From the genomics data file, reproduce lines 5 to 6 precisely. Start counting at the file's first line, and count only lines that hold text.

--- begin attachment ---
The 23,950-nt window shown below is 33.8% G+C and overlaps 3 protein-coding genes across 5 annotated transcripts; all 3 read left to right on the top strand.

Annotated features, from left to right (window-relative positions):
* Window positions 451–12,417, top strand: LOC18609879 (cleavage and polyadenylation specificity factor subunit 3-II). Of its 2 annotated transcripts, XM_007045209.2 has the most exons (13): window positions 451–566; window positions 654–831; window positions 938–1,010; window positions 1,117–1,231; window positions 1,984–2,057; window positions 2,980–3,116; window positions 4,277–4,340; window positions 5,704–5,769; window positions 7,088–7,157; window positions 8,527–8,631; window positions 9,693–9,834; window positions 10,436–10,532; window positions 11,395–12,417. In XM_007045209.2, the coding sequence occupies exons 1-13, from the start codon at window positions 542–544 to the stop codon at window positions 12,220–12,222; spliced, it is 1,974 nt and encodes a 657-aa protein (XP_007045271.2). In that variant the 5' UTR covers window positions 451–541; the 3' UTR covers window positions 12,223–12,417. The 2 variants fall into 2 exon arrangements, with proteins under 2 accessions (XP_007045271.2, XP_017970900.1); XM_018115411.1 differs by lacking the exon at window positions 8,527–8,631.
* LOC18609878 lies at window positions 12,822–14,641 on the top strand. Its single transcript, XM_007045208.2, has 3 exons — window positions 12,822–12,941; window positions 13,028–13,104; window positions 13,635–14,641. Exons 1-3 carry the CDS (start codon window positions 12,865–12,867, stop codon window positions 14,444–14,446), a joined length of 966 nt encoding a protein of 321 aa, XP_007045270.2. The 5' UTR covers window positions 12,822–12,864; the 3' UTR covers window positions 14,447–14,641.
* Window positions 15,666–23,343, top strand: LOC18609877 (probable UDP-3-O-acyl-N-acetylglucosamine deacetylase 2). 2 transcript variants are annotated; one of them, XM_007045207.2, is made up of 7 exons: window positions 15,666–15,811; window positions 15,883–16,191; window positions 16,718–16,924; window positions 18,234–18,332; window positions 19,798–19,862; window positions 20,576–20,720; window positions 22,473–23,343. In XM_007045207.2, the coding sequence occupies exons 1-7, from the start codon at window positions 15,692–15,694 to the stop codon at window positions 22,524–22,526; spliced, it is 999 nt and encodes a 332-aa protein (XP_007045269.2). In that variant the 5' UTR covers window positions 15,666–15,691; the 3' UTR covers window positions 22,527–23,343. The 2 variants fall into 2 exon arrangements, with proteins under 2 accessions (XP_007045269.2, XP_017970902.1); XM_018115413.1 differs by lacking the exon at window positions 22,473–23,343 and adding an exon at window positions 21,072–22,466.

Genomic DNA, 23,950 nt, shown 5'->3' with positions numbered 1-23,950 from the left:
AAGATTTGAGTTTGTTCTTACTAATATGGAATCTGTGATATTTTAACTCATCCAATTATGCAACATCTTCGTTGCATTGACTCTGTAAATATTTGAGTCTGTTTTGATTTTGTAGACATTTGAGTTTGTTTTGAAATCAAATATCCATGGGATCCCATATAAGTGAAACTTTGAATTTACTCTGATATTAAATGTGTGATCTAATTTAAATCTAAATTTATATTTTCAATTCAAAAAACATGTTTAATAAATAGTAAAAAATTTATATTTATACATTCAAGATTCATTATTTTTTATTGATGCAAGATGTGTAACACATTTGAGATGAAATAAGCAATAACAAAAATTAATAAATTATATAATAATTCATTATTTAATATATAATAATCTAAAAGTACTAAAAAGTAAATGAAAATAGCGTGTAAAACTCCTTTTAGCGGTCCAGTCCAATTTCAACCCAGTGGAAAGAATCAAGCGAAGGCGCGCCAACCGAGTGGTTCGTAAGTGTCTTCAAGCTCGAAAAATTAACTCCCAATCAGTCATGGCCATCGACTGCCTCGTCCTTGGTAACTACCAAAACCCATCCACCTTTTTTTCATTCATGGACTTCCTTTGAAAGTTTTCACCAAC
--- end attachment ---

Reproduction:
* Window positions 15,666–23,343, top strand: LOC18609877 (probable UDP-3-O-acyl-N-acetylglucosamine deacetylase 2). 2 transcript variants are annotated; one of them, XM_007045207.2, is made up of 7 exons: window positions 15,666–15,811; window positions 15,883–16,191; window positions 16,718–16,924; window positions 18,234–18,332; window positions 19,798–19,862; window positions 20,576–20,720; window positions 22,473–23,343. In XM_007045207.2, the coding sequence occupies exons 1-7, from the start codon at window positions 15,692–15,694 to the stop codon at window positions 22,524–22,526; spliced, it is 999 nt and encodes a 332-aa protein (XP_007045269.2). In that variant the 5' UTR covers window positions 15,666–15,691; the 3' UTR covers window positions 22,527–23,343. The 2 variants fall into 2 exon arrangements, with proteins under 2 accessions (XP_007045269.2, XP_017970902.1); XM_018115413.1 differs by lacking the exon at window positions 22,473–23,343 and adding an exon at window positions 21,072–22,466.

Genomic DNA, 23,950 nt, shown 5'->3' with positions numbered 1-23,950 from the left: